There are many in the Congress who doubt Europe's dedication to its own defense, and they are saying so. But it would be wrong to conclude, as many in the Congress have done, that the European allies are simply unwilling to shoulder their fair share of the common defense. The issues that divide the alliance are far more profound -- and too long unresolved.
Many in Europe see Soviet military might as defensive, or even paranoiac. Americans see it as a threat. Europeans see Soviet economic and societal stresses imploding one day. Americans fear an explosion, and want it contained.
In turn, these differences highlight the fundamental strategic disagreement between the United States and Europe as to what should be the role of NATO's conventional forces in a period of nuclear parity. Should deterrence continue to be one-dimensional? Or should it have both a nuclear and a conventional dimension?
In 1979, at the NATO 30th anniversary conference in Brussels, Brigadier Kenneth Hunt, now specialist adviser to the select committee on defense of the British House of Commons, presented a paper which explained that, if conventional forces were too strong, they would, in the eyes of many Europeans, weaken deterrence, since they would tend to weaken the nuclear link between a European battlefield and the US. Such a defense, he argued, would run the risk of inviting a protracted conventional conflict in Europe, with all the destruction that would surely follow.
At the same conference, I warned of growing congressional concern that (with nuclear parity) Americans may find themselves precipitated into a nuclear war because of the unnecessary weakness of allied conventional forces, and cautioned:
''The issue is not, as the Europeans have seen it, the coupling of nuclear forces to conventional forces. The issue is coupling American strength to European weakness, and then having to suffer the consequences. Coupling American strength to European strength will always have popular and political support, but strength to weakness risks decoupling, even of conventional forces.''
One senses that neither side of the Atlantic is politically aware of how wide the rift in the alliance has become, and how dangerous. Small measures won't put the alliance back together again. During the Carter years it was fashionable to scorn what were called ''grand designs'' for revitalizing the alliance, as if ''petite designs'' could somehow contain the massive Soviet military buildup.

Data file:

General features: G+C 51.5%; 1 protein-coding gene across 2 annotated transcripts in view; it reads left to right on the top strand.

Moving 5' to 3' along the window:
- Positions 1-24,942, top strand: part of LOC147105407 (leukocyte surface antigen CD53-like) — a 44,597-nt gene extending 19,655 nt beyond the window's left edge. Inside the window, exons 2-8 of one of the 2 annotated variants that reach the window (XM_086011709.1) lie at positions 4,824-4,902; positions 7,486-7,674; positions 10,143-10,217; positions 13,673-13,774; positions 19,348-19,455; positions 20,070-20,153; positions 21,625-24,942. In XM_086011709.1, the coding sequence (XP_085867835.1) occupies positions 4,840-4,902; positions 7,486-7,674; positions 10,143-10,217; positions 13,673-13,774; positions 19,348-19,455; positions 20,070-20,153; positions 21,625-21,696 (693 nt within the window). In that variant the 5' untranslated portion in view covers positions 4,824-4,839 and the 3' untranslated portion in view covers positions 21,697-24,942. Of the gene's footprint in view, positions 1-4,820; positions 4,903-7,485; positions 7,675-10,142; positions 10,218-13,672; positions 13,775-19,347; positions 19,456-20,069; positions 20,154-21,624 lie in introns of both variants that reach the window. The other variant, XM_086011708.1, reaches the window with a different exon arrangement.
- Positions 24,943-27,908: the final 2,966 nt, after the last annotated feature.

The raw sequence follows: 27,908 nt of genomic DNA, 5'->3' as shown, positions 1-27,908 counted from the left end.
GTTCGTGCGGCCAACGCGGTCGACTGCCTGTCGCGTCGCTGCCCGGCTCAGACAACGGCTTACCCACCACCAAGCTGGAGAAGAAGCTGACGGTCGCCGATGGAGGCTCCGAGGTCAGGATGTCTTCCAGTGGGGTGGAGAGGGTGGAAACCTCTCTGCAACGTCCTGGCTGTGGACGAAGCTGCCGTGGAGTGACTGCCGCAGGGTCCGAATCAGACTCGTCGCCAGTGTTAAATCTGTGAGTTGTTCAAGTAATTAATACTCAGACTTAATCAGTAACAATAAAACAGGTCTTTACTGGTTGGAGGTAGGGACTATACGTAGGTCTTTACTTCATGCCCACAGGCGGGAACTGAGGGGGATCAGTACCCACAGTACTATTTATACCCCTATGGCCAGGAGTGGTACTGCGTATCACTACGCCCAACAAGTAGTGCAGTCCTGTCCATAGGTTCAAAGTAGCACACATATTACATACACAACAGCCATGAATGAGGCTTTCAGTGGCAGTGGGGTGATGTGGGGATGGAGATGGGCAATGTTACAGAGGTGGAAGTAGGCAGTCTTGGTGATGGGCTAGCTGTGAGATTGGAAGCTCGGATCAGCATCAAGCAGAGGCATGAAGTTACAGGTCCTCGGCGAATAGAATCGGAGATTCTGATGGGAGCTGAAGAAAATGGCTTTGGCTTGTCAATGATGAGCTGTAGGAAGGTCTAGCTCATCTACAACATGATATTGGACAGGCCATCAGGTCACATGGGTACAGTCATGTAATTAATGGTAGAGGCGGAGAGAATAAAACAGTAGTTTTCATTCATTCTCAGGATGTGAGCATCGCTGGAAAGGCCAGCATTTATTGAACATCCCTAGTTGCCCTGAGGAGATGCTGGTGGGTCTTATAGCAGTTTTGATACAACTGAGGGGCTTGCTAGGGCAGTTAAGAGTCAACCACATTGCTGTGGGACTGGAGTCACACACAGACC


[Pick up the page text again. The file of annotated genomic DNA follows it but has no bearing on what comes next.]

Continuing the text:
The sixth NATO summit will convene in Bonn in June. On the one hand, plans are already under way to greet President Reagan with the largest antinuclear (and inevitably anti-American) demonstrations ever held in Europe. On the other hand, the Congress will be agonizing over whether and how to cut the largest peacetime defense budget in American history - well aware of the fact that scores of billions of dollars in that budget are earmarked for the defense of Europe, and of Europe's energy lifelines to the Middle East. Thus the NATO heads of government will meet at a time of danger for the alliance but also a time of great opportunity.
The defense of the West could be immeasurably strengthened, and the danger of continental and intercontinental nuclear war greatly reduced, if the allied heads of government were to agree at the Bonn summit to pool their efforts and resources, and to create a credible, collective conventional force for the defense of Europe. This would require agreement also on a collective defense-industrial effort within Europe, and between Europe and North America.
With half again as many people, and more than twice the GNP of the Warsaw Pact, a NATO/Warsaw Pact conventional balance could be achieved without economic strain -- if the financial burdens and the economic benefits (jobs and technological pride and progress) were equitably and efficiently shared.
The by-product of such an agreement would be to neutralize the antinuclear demonstrations by recognizing the need to raise the nuclear threshold in Europe, and to reduce the danger of nuclear war; to support the theater nuclear force modernization, while forcing the issue of first use of nuclear weapons back upon the Sovet Union; to strengthen the ''zero option'' proposals of the President; and to avoid a ''Mansfield amendment'' (calling for the return of American forces from Europe) by showing the Congress that the governments of Europe are prepared to join the US in building a credible, collective conventional deterrent.
A grand design? Yes. But the same grand design that the North Atlantic Council unanimously approved on May 17, 1950 -- and never implemented. Implementation could be safely postponed as long as the US had nuclear superiority. But no more. Nuclear parity has changed all that.
The threat to resort to nuclear weapons within Europe, and between the continents, can no longer be a rational alternative to adequate conventional defense. It is time to return to the alliance's first principles -- to collective conventional security -- and (in the process) to bring Europe and the US back together again.
The NATO heads of government will have the opportunity at this sixth NATO summit to give the North Atlantic Alliance a purpose and a direction to which people and politicians on both sides of the Atlantic can subscribe. Will the opportunity be grasped? Or lost?